Because of its poor penetration level, this technology has been used in sterilization and the reduction of microbial load on food processing equipment, food surfaces, or packaging materials. However, this method with UV light is also used in the pasteurization process of fruit juices [134].

The application of UV technology has been used for the first time in Europe to disinfect municipal drinking water as an alternative to chloride. It is now used globally for the treatment of drinking water, processing water, wastewater, and industrial water [132, 135]. This treatment is used as an alternative method for the thermal pasteurization of fresh juices. It is also used as a disinfection method in the food industry. Research has shown that it is effective against bacterial pathogens, does not increase the temperature of the treated products, and does not produce unwanted organoleptic changes [136, 137].

Pulsed light is a nonthermal technology and is probably the best alternative method for decontaminating surfaces in the food industry and food packaging. This technology has the role of sterilizing or inactivating microorganisms on work surfaces, equipment, packaging materials, and equipment [131]. According to studies, pulsed light inactivates bacteria, viruses, and fungi even faster and more effectively than continuous UV treatment [130, 133].

Conclusion. Advantages, limitations, and commercial applications of UV and pulsed light are presented in Table 9.

AdvantagesLimitationsCommercial applications
  • No thermal effect, so quality and nutrient content are retained

  • Pulsed light—mostly suitable for liquid foods and surface of solid foods, hence limiting its application

  • Shelf life extension of ready-to-eat cooked meat products

  • Can be applied with other nonthermal processing technologies

  • Pulsed light—packaging materials for irradiation should be chemically stable

  • Alternative treatment to thermal pasteurization of fresh juices

  • Maintains food texture and nutrients

  • Pulsed light—the material should be transparent in order to allow the light to pass into the food

  • Bacterial inactivation in fruit juices and milk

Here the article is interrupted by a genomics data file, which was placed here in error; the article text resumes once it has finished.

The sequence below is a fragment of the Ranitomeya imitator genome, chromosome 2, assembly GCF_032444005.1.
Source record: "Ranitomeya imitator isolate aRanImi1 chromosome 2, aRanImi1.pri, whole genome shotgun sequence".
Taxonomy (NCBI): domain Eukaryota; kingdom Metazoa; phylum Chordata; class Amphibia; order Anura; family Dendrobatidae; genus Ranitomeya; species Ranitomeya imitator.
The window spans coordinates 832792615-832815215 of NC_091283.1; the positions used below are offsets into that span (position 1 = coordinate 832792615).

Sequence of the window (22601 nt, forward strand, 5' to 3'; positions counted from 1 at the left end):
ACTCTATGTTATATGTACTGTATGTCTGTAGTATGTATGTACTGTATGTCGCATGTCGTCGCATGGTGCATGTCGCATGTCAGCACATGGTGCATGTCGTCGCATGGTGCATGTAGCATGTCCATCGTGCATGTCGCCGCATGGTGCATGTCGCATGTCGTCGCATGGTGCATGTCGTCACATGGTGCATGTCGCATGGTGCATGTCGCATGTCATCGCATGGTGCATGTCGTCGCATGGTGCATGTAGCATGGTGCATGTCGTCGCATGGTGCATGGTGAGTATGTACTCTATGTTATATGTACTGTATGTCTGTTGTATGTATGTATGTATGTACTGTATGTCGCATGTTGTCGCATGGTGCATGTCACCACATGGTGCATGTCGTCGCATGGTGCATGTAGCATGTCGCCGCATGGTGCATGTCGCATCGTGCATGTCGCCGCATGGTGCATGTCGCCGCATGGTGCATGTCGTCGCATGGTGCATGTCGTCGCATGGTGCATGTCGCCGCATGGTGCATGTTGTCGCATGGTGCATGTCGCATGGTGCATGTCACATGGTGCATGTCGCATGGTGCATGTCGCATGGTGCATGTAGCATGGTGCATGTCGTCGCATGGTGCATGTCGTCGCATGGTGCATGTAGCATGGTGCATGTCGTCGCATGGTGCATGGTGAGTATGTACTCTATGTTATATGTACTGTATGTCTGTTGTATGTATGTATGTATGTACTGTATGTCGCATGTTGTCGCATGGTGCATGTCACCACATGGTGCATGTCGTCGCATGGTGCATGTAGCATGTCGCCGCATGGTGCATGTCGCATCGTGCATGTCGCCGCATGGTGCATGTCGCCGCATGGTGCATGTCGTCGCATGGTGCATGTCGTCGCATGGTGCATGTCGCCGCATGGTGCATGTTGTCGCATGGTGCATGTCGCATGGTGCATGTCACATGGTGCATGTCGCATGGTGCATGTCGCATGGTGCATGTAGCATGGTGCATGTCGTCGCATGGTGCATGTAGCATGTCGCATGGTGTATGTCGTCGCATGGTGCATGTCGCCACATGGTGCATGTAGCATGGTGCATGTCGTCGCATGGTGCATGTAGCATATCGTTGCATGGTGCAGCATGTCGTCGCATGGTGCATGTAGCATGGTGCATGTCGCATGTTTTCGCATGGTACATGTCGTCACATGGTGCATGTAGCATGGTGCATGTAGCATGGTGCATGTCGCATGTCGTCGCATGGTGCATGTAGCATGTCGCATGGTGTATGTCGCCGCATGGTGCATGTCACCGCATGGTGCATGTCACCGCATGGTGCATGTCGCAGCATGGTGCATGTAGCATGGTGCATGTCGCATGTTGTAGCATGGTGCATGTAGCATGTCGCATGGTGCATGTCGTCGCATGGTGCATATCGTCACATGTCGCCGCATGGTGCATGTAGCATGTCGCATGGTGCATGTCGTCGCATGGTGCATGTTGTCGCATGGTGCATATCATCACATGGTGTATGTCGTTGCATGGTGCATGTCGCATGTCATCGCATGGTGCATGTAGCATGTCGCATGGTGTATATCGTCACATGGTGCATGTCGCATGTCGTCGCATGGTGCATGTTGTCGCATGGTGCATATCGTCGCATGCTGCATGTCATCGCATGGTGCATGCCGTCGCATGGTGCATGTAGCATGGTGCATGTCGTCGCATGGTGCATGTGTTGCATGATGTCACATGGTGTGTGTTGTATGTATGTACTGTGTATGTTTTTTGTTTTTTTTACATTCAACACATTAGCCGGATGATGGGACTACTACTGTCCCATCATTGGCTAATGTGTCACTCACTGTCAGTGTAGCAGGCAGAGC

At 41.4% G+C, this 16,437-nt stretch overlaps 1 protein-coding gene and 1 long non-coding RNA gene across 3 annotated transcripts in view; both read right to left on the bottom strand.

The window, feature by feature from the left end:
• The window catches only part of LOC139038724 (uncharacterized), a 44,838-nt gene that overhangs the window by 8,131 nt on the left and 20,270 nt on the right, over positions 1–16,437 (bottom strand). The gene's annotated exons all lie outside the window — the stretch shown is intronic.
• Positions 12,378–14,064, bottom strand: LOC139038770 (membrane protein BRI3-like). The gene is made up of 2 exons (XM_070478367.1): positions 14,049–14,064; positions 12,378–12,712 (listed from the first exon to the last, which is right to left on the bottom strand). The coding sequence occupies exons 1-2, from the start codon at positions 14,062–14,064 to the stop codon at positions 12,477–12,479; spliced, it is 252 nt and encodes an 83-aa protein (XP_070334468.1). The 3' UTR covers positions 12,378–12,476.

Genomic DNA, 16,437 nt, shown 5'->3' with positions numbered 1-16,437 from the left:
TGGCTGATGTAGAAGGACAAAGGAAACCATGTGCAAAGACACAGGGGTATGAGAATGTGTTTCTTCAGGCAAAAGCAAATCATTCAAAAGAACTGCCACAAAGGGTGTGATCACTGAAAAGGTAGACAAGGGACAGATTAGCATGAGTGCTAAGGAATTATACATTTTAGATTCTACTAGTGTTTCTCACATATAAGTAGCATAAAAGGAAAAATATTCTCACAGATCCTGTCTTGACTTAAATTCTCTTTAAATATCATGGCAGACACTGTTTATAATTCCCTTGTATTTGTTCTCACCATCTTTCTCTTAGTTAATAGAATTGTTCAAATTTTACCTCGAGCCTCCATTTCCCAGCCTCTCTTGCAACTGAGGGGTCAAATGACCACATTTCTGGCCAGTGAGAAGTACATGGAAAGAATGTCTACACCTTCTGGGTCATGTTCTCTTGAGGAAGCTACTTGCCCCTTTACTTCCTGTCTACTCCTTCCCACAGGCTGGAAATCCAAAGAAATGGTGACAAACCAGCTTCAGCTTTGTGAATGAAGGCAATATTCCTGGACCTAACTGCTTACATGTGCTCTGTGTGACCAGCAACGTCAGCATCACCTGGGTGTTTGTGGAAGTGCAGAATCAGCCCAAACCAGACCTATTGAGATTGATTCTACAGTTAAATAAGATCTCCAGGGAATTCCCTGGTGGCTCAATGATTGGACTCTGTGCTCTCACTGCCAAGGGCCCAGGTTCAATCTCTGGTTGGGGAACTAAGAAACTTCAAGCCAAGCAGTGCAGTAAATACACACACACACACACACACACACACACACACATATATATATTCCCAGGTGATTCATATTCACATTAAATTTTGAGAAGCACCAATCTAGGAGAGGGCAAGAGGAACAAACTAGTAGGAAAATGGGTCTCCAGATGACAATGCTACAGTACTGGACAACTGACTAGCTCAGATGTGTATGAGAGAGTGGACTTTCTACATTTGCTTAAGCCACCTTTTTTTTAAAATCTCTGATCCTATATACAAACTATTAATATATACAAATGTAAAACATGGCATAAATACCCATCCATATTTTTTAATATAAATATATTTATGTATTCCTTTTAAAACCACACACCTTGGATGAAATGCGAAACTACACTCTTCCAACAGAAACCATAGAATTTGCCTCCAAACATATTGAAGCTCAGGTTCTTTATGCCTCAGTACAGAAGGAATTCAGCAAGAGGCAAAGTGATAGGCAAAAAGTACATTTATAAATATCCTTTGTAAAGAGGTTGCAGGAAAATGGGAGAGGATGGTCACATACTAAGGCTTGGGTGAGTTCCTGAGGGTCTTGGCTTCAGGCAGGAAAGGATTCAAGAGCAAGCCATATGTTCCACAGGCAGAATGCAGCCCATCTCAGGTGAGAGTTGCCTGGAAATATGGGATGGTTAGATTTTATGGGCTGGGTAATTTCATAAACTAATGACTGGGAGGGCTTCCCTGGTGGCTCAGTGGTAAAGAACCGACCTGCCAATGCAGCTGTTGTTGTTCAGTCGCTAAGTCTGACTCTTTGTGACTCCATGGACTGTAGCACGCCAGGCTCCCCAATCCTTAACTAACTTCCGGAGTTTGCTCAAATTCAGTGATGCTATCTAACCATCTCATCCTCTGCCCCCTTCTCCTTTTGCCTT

• Unlike chemical biocides, UV does not alter the chemical composition, taste, odor, or pH of the product and leave no toxins or residues into the process

  • Pulsed light—the mechanism by which pulsed light induces cell death is yet to be fully explained

  • Surface decontamination of eggs and chicken

  • Neither increases the temperature of the product nor produces undesirable organoleptic changes

  • UV—dose response behavior of food pathogens in viscous liquid foods needs to be developed

  • Decontamination of food powders

  • UV—more kinetic inactivation data for pathogen and spoilage microorganisms is required to predict UV disinfection rates on food surfaces

  • Decontamination of food processing equipment

  • Decontamination of air and surfaces

  • Water sterilization and wastewater disinfection

  • Mitigation of allergen from food

Table 9.

Advantages, limitations, and commercial applications of UV and pulsed light [1].

5. Conclusion

With the new trends of the modern world, food consumers come with new demands on food. They consider that a food is not enough to satisfy the need for hunger, but it must be as nutritious as possible and can prevent certain diseases. The processing methods used in the food industry, presented in this chapter, are the newest methods available. They try to be minimally invasive, to ensure food safety, and to maintain their nutritional, sensory, and structural qualities. The technologies presented are used in food processing, but they can be improved and require future studies to deepen the existing information.



Special thanks are addressed to Ms. Katarina Pausic and Ms. Marijana Francetic, who assisted in the arrangement of the book and scheduling of our activities.

Conflict of interest

Author declares there is no conflict of interest.

© 2020 The Author(s). Licensee IntechOpen. This chapter is distributed under the terms of the Creative Commons Attribution 3.0 License, which permits unrestricted use, distribution, and reproduction in any medium, provided the original work is properly cited.

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Romina Alina Marc (May 6th 2020). Introductory Chapter: A Global Presentation on Trends in Food Processing, Food Processing, Romina Alina Marc, Antonio Valero Díaz and Guiomar Denisse Posada Izquierdo, IntechOpen, DOI: 10.5772/intechopen.91947. Available from: